As COVID-19 cases continue to skyrocket in the US, the European Union is set to review its list of ‘epidemiologically safe’ countries in the following days. This means that the bloc might very likely reintroduce the recommendation to ban travelers from across the Atlantic, previously lifted in mid-June.
The EU reviews its list of safe countries every two weeks. It currently includes two dozen countries, such as the US, Japan, and Australia. However, sources recently expressed to Reuters that this week’s meeting could assess the situation in regards to the United States.
Potentially the worst surge the US has faced
When the ban on American travelers was lifted on June 18th, along with that for travelers from Albania and North Macedonia, the requirement of less than 4% of positives among all COVID tests carried out could still be met, which is no longer the case.
The US is currently tallying 270 cases per 100,000 inhabitants over the past two weeks. That can be compared to the fewer than 75 per 100,000 when the EU took its decision to allow American travelers back in a little under two months ago.
With infection rates spurred on by slow vaccination rates and the highly contagious Delta variant, the US is once more averaging 100,000 new reported cases per day. Former US Surgeon General Dr. Jerome Adams told the Washington Post in an interview last week that the surge that the country is going through right now ‘has every potential to be and already looks to be the worst surge’ it has faced thus far.
Countries still free to make own decisions
Since mid-June, each country has had its own sets of requirements for passengers from across the pond, ranging from full vaccination to, in the case of Belgium, nothing. Meanwhile, Finland only opened to fully vaccinated Americans as late as July 26.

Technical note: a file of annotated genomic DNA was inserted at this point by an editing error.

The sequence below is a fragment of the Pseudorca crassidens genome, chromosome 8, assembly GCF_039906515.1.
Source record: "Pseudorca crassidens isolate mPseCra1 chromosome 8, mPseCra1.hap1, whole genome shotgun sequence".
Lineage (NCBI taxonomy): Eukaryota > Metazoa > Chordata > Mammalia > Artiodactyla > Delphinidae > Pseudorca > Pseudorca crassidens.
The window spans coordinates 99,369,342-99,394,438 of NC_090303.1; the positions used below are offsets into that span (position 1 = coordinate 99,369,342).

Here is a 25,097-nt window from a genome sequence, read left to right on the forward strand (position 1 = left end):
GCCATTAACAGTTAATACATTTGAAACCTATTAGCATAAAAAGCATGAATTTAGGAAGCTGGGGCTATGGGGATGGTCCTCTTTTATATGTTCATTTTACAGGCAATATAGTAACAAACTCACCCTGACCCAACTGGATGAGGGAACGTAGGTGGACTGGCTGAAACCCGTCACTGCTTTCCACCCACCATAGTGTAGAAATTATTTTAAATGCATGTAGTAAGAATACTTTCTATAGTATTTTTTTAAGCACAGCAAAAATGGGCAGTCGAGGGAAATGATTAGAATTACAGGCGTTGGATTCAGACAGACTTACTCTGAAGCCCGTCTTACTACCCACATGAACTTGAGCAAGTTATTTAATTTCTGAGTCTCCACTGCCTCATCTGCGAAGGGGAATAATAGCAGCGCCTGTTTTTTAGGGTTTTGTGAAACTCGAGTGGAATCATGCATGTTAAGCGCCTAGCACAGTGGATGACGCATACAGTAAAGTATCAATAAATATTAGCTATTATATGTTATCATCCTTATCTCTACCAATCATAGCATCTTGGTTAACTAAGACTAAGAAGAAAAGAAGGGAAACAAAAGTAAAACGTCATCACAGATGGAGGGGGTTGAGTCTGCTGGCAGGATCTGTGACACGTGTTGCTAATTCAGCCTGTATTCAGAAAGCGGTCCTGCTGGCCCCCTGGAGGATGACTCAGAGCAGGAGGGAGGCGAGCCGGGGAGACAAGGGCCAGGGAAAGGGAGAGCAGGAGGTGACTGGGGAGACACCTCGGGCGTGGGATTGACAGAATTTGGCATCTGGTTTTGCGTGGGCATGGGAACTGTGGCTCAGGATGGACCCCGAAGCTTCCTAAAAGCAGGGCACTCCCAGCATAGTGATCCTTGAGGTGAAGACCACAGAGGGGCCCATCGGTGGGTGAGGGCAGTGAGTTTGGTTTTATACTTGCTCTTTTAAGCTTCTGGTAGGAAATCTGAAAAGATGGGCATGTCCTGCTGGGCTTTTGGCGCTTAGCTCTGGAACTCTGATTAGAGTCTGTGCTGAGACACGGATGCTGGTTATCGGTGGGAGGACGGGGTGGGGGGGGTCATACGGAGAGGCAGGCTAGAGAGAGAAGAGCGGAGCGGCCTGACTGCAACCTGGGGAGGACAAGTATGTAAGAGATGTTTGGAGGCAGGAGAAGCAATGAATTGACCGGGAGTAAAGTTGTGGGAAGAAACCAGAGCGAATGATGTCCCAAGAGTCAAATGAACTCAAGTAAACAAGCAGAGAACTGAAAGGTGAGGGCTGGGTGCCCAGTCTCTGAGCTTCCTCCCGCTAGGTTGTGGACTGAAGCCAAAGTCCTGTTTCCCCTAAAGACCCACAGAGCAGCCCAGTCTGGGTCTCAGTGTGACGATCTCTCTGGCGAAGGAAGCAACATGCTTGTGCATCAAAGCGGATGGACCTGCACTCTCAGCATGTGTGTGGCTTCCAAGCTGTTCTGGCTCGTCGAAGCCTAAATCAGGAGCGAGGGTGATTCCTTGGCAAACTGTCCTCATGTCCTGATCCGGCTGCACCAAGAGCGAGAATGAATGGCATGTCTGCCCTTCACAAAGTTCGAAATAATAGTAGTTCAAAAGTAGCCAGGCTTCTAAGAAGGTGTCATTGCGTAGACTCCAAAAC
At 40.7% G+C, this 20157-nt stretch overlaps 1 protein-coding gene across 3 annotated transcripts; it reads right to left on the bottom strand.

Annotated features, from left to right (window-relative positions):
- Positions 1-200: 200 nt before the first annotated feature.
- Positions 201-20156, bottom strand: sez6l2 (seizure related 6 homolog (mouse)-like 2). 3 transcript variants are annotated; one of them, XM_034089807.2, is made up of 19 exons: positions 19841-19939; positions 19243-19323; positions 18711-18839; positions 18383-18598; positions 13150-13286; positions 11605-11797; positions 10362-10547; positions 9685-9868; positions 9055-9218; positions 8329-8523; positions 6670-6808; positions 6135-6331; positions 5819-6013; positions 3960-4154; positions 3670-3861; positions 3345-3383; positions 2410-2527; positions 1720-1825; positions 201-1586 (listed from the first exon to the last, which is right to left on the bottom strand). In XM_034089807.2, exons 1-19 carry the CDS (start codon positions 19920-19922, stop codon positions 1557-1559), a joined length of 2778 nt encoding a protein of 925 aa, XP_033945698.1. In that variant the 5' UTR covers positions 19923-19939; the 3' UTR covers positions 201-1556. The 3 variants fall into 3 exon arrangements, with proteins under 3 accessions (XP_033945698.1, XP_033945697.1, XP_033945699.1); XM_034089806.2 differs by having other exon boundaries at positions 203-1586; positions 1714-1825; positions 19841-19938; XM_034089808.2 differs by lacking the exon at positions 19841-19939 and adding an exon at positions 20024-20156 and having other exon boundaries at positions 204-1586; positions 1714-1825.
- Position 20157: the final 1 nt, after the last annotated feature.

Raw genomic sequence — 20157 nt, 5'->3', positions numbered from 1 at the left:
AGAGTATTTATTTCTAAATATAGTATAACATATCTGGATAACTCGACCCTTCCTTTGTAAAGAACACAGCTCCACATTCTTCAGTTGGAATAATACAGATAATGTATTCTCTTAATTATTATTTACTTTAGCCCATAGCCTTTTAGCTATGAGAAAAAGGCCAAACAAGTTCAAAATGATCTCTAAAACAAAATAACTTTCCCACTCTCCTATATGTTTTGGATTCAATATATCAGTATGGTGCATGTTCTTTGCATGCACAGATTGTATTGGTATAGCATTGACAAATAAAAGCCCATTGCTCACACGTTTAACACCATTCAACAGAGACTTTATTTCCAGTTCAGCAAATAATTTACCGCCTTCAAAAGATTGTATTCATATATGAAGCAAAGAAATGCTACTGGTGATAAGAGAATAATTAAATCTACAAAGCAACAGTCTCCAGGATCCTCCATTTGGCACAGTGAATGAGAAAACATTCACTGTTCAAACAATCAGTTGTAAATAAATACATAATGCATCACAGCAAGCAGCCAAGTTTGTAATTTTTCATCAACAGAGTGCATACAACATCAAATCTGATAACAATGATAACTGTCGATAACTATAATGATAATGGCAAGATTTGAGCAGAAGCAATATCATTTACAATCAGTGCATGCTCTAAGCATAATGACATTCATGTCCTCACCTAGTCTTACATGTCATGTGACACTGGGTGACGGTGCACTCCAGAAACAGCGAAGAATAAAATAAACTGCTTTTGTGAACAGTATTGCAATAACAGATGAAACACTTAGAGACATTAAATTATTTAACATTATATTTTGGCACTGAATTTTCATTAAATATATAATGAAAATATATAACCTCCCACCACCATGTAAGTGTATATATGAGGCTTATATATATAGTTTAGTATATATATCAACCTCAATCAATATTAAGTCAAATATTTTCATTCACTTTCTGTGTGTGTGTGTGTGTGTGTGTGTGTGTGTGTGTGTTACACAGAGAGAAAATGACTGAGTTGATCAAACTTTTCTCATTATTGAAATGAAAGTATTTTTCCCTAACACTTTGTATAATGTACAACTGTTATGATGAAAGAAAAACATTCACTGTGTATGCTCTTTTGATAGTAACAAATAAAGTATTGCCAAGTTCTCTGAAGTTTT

However, even if the US is removed from the EU’s list of ‘safe countries’, it is not a question of an outright ban. The European Union can only provide its member countries with recommendations when it comes to border control, although most tend to follow the guidance.
As such, some countries may choose to remain open to American visitors. For instance, Greece reopened its borders to travelers from the US before Brussels said it was prudent to do so.
Delayed reciprocity proving irksome
There is also an element of disappointment in how the US and the Biden administration have handled a potential reciprocal reopening for European travelers. The 26 countries of the Schengen area remain on the Center for Disease Control and Prevention’s ‘prohibited’ list – and there is no indication as to when this could change.
The President of the European Commission, Ursula von der Leyen, recently urged the US to reopen its borders for transatlantic travel. Forbes quoted her as saying,
“The epidemiological situation in the U.S. and the EU today is very similar. We need to solve the problem as soon as possible and are in contact with our American friends. That shouldn’t drag on for weeks.”
How do you think the EU and the US should handle the recent wave of infections as far as travel restrictions are concerned? Leave a comment below and let us know.